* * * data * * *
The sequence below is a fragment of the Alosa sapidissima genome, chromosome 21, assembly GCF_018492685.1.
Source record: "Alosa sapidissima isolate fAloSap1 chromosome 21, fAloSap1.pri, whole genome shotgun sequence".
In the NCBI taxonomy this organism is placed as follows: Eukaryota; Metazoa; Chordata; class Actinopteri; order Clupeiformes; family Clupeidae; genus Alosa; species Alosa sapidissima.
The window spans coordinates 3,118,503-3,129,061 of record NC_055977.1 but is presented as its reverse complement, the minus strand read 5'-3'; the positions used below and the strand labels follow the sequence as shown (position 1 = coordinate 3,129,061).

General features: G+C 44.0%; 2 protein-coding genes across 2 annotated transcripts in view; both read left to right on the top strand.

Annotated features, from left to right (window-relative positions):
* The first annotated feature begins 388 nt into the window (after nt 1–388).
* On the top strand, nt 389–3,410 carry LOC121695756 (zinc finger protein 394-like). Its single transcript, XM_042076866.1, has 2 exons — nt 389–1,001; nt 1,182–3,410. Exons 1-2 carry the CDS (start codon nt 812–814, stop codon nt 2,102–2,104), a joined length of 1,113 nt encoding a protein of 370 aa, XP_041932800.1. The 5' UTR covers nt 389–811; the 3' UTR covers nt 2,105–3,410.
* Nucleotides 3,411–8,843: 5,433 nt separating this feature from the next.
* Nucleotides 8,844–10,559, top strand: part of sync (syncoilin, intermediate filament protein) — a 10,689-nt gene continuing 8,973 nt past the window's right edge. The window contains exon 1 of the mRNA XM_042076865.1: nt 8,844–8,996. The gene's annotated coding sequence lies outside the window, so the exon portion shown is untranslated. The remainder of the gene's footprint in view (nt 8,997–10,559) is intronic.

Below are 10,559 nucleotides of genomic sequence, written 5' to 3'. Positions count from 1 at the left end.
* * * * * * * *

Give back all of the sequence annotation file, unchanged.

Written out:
The sequence below is a fragment of the Alosa sapidissima genome, chromosome 21, assembly GCF_018492685.1.
Source record: "Alosa sapidissima isolate fAloSap1 chromosome 21, fAloSap1.pri, whole genome shotgun sequence".
In the NCBI taxonomy this organism is placed as follows: Eukaryota; Metazoa; Chordata; class Actinopteri; order Clupeiformes; family Clupeidae; genus Alosa; species Alosa sapidissima.
The window spans coordinates 3,118,503-3,129,061 of record NC_055977.1 but is presented as its reverse complement, the minus strand read 5'-3'; the positions used below and the strand labels follow the sequence as shown (position 1 = coordinate 3,129,061).

General features: G+C 44.0%; 2 protein-coding genes across 2 annotated transcripts in view; both read left to right on the top strand.

Annotated features, from left to right (window-relative positions):
* The first annotated feature begins 388 nt into the window (after nt 1–388).
* On the top strand, nt 389–3,410 carry LOC121695756 (zinc finger protein 394-like). Its single transcript, XM_042076866.1, has 2 exons — nt 389–1,001; nt 1,182–3,410. Exons 1-2 carry the CDS (start codon nt 812–814, stop codon nt 2,102–2,104), a joined length of 1,113 nt encoding a protein of 370 aa, XP_041932800.1. The 5' UTR covers nt 389–811; the 3' UTR covers nt 2,105–3,410.
* Nucleotides 3,411–8,843: 5,433 nt separating this feature from the next.
* Nucleotides 8,844–10,559, top strand: part of sync (syncoilin, intermediate filament protein) — a 10,689-nt gene continuing 8,973 nt past the window's right edge. The window contains exon 1 of the mRNA XM_042076865.1: nt 8,844–8,996. The gene's annotated coding sequence lies outside the window, so the exon portion shown is untranslated. The remainder of the gene's footprint in view (nt 8,997–10,559) is intronic.

Below are 10,559 nucleotides of genomic sequence, written 5' to 3'. Positions count from 1 at the left end.